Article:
Tom Allen of Zelienople and his two toddlers were at the 2011 Pittsburgh Boat Show because, well, because they'd been kicked out of the house by their stir-crazy wife and mother.
Susie Nuzum, of Fairmont, W.Va., was there "to hang out" with her beau of three years, confirmed boater Jim Uhler, also of Fairmont.
Kelly Elkin, of Rural Valley, has in-laws with a boat and her parents are looking to buy. Pregnant and mother of a toddler, Ms. Elkin said the sight of all the boats in the Monroeville Convention Center was putting her "in this mind of spring. I can picture being in a boat on the Allegheny. It gets all my thoughts away from snow."
But, said vendors, there were lots of people interested in buying boats, period, during the show that ran Thursday through Sunday.
"People are here because they're buying excitement," said Phil St. Moritz, who splits residences between Jefferson Hills and Deep Creek, Md., and owns Bill's Marine Service, in Oakland, Md., which sells boats, boat motors and personal watercraft.
"We've had very good activity. I think we've inked three deals already that we've sold and we have another five or so very strong, potential customers. There's more activity this year than last year, maybe because there's a slight improvement in the economy and because people want to have fun."
Scott Terpenning, head of Dollar Bank loan center activities, had a similar observation.
"We've had three or four takers [on boat purchase loans]," he said. "It's definitely more crowded today. These are nice shoppers. They're serious shoppers or ready to buy."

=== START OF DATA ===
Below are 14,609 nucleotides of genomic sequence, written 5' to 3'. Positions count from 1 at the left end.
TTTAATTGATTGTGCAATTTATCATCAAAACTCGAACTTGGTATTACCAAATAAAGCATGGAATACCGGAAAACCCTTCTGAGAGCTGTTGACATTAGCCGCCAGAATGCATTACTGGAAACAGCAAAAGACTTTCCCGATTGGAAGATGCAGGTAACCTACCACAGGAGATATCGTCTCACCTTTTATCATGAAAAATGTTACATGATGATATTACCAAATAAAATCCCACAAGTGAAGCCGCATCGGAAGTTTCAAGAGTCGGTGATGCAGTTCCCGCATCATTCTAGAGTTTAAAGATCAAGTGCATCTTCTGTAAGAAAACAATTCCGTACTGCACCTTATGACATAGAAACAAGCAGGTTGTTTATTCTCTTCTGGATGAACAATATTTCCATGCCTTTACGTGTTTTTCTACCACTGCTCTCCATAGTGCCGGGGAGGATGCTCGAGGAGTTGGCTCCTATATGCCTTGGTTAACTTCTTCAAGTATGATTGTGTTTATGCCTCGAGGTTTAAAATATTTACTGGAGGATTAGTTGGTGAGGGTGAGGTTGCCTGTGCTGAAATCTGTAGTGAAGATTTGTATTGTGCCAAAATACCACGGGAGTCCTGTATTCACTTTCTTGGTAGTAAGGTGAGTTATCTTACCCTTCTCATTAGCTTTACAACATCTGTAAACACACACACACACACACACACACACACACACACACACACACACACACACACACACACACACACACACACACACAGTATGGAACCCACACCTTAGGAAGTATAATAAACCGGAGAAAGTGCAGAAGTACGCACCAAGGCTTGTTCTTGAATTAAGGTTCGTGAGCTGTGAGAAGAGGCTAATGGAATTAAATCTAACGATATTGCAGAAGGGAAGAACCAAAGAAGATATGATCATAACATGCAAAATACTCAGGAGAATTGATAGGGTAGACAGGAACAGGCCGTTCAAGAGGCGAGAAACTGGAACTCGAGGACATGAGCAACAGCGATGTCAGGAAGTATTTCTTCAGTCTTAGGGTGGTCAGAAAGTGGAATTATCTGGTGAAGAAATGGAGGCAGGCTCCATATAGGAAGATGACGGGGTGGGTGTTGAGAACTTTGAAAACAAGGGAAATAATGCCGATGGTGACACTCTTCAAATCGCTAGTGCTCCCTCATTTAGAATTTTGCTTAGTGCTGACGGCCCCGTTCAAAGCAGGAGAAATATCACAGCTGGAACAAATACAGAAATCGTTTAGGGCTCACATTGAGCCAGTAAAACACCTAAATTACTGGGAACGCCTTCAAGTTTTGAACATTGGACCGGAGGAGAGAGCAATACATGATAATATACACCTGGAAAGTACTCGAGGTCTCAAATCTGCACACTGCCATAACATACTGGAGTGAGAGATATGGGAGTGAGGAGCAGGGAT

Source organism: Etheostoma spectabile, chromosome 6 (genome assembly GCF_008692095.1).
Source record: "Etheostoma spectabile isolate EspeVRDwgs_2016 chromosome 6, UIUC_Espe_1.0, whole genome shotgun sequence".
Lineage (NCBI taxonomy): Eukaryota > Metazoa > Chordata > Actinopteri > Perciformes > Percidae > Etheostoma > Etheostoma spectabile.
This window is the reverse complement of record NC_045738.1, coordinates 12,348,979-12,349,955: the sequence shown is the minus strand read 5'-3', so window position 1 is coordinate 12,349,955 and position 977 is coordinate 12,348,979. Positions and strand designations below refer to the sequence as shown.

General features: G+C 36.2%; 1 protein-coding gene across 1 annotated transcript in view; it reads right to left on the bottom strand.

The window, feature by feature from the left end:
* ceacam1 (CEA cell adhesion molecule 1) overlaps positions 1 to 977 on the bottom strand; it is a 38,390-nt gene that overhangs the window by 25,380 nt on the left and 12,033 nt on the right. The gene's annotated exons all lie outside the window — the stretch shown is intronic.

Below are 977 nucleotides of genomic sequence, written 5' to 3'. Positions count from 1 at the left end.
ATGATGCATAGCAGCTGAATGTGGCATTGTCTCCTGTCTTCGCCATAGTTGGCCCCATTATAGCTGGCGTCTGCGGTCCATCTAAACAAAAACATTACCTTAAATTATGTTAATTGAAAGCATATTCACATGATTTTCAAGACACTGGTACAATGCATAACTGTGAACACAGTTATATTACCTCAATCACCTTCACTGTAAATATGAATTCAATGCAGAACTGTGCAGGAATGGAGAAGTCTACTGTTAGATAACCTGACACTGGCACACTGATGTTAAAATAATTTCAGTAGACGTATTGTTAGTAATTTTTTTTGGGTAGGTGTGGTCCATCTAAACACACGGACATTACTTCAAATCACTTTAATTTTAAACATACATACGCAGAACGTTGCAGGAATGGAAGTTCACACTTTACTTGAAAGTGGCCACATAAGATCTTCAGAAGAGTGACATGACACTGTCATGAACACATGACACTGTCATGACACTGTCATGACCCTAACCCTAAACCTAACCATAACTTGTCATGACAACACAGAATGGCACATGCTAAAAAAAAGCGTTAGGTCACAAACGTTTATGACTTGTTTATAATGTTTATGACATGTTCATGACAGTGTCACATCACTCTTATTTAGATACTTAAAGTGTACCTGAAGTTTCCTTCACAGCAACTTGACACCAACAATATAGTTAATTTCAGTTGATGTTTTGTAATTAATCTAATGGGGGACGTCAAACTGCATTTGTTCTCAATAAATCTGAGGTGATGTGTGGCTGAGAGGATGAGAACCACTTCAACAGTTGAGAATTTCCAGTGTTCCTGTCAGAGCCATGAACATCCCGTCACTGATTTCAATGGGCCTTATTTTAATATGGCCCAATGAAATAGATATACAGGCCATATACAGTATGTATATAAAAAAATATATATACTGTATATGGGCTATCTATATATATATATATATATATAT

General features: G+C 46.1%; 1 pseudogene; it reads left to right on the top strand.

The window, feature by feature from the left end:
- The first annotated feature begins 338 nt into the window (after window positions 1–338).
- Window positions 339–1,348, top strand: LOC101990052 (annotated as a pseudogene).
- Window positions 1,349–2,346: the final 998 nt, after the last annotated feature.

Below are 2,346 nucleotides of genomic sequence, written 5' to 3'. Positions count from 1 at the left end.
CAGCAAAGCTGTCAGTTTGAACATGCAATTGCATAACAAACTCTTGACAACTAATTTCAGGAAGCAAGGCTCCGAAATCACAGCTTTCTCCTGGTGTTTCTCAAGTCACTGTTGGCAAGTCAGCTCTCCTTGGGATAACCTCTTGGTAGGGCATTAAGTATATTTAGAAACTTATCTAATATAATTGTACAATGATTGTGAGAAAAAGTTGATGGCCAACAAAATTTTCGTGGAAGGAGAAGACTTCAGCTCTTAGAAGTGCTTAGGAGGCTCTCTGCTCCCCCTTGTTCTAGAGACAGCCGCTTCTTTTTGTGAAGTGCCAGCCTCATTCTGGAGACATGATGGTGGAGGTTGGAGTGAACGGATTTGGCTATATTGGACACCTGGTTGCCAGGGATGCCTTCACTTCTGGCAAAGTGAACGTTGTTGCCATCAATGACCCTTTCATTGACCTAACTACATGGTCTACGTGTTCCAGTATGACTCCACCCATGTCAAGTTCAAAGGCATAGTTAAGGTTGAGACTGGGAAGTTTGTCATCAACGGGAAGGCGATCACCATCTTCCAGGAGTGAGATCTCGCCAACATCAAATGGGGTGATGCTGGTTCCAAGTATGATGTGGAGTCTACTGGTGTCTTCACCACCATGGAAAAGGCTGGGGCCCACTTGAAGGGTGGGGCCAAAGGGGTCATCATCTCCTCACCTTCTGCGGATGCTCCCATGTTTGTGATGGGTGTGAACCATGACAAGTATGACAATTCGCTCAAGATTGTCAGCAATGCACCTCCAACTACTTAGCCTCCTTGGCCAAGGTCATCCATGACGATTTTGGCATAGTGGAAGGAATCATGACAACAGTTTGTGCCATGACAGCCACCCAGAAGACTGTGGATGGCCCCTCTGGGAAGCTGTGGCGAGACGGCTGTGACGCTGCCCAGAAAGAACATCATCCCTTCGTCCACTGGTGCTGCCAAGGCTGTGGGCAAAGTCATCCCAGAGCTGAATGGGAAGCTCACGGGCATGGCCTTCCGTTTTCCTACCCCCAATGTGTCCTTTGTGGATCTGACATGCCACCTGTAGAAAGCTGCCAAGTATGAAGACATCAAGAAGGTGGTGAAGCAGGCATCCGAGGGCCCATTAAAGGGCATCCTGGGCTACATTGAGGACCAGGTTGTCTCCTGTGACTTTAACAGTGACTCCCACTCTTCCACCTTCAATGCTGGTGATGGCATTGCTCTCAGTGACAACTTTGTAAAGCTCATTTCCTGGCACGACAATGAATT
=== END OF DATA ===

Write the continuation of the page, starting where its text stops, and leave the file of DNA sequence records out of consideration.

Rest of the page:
There were all sorts of boats on display, ranging from big, comfy-looking pontoon boats to the beautiful wooden double-paddle canoes that Patrick Hopkins, of Mt. Lebanon, builds and sells at Village Boat Shop in Canonsburg. Mr. Hopkins had browsers but no buyers.
"I would say spring [is on their minds] but I would [also] say everyone's looking forward to the Super Bowl. It's Steeler fever. Look at all the people, what they're wearing."
Mr. Hopkins was right. It seemed like at least every other person wore some sort of Steelers regalia.
If they didn't have a Steelers shirt, they could buy one at a booth at the boat show. There were a number of non-maritime booths, including a home remodeling business, a fudge and candy booth, a dips and cheese ball booth, and a clown making balloon animals for children.
A couple volunteers from the Western Pennsylvania Humane Society walked around the convention center with two dogs who needed homes.
Both the clown and the dogs were bound to come in handy for Mr. Allen, who was entertaining his 1-year-old and 3-year-old children at the order of his wife. "She told me 'Get the kids and get out of here. I need a break,' " he said, laughing.
A family member has a boat, but Mr. Allen said he spends as "little [time] as possible on it. Do you spend much time on a boat with a 1-year-old? Every now and again we go out."
Music, rather than boating, is what brought Ms. Nuzum, a widow, and Mr. Uhler, who is divorced, together, but they've both been involved with boating for a long time.
"I've been in it since '66 or '68," Mr. Uhler said. "In '74 I got my first boat, but my buddy had a boat before he got his first car."
Ms. Nuzum's father bought at old mahogany boat that the family sanded by hand and launched. "The first time they took it out, it sunk," Mr. Uhler said. He laughed; Ms. Nuzum blushed before she, too, giggled.
Mr. Uhler likes to see how much the boat prices go up from year to year and dreams of buying a new one "if I could sell mine and I could put down a pretty good chunk."
But in the meantime, there's something he likes very much about his current boat: "It's paid for."
Pohla Smith: firstname.lastname@example.org or 412-263-1228.